Enlightenment by the Grace of the Saintly Vidura
The first Canto of Shrimad Bhagavatam is one of my favorites. Why? Perhaps it is because it was the Canto which Prabhupada brought to America and the first book that was available for us to study. Or it could be the attractive, spiritually uplifting, historical stories used to teach the philosophy, or maybe because Prabhupada put everything he could into it, thinking he might not live to finish the whole scripture. Indeed he didn’t finish. Although he finished only a few chapters of the 10th Canto, he did give us the Krishna book in 1970 which is a summary of that Canto. Any of the various narrations contained throughout the Bhagavatam can help us be freed from bodily illusion and take up the spiritual path. It all depends on our receptivity coming from our inner spiritual necessity. Hearing Vidura's potent words while considering their meaning for you and contemplating the questions that arise will help you go deeper into transcendence.
An important principle Shrila Prabhupada demonstrated personally by “not finishing” the Bhagavatam he also taught about the previous acharyas (exemplary teachers) in general. They often leave their work apparently unfinished—in other words by their mercy they leave something for us to do. Of course there is always service to do for our guru. Yet, when he leaves our vision through death of the body, we have to serve in his physical absence by the strength of our convictions and realizations. In fact, all the acharyas of all time are our friends and well-wishers who offer us their instructions and blessings.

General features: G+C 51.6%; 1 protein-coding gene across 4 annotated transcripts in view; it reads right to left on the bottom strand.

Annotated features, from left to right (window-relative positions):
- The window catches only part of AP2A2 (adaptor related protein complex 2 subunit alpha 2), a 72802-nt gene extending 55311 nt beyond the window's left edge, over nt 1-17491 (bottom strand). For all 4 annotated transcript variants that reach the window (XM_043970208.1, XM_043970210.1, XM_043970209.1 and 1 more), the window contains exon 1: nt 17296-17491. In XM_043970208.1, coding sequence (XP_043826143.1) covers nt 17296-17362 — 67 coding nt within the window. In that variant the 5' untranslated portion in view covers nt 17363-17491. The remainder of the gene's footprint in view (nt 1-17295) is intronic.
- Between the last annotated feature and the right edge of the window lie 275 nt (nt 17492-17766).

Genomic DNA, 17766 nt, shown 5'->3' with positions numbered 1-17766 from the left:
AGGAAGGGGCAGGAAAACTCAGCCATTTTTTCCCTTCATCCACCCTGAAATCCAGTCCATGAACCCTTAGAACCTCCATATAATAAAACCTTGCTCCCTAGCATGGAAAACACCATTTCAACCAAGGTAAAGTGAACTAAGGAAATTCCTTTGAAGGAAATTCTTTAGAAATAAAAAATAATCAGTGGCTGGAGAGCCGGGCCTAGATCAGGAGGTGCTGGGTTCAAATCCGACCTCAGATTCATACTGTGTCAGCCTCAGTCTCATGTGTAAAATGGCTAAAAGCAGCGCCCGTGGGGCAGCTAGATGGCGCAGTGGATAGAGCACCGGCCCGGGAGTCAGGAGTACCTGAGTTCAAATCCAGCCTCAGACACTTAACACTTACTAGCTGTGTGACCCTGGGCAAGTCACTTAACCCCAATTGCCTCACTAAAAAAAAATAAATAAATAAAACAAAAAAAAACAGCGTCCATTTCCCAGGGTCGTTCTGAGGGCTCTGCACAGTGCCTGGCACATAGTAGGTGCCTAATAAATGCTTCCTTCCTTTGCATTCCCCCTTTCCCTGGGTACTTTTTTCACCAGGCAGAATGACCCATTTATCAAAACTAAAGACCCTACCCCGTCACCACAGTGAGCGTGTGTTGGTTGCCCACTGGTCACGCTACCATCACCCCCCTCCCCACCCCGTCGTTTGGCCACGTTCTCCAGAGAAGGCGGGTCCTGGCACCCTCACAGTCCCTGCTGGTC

In the part of the Bhagavatam we are discussing [first Canto 13th Chapter entitled “Dhritarashtra Quits Home], Vidura represents the ideal holy person or “sadhu”, while Dhritarashtra was and represents an overly attached materialistic person. Although he had faith in God and the Vedic culture, he was blinded by his worldly ambitions for his sons. The time period is after the Kurukshetra war, when all of Dhritarashtra’s sons and allies have been killed, as well as his hopes that his son Duryodhana would be king. The whole battle was due—at least externally—to Dhritarashtra’s overly attached affection for his envious, selfish, and excessively materialist son. Dhritarashtra is particularly tragic because not only did he know better than to follow his unrighteous path, he had constant good guidance that he ignored. And then in his old age he was being maintained by those persons—the Pandavas—whom he tried to kill and take their rightful kingdom.
There are four parts to this chapter. The first is the return of Mahatma Vidura from his pilgrimage, then his instructions to Dhritarashtra, then Dhritarashtra’s awakening and leaving the palace for his spiritual practice, and finally the appearance of Shri Narada Muni to pacify King Yudhish-thir who took responsibility for the departure of Dhritarashtra and his ascetic saintly wife Gandhari. I will be dealing with the second section, although the welcoming of Vidura as a saintly person by King Yudhish-thir is very instructive, as are Narada's instruction.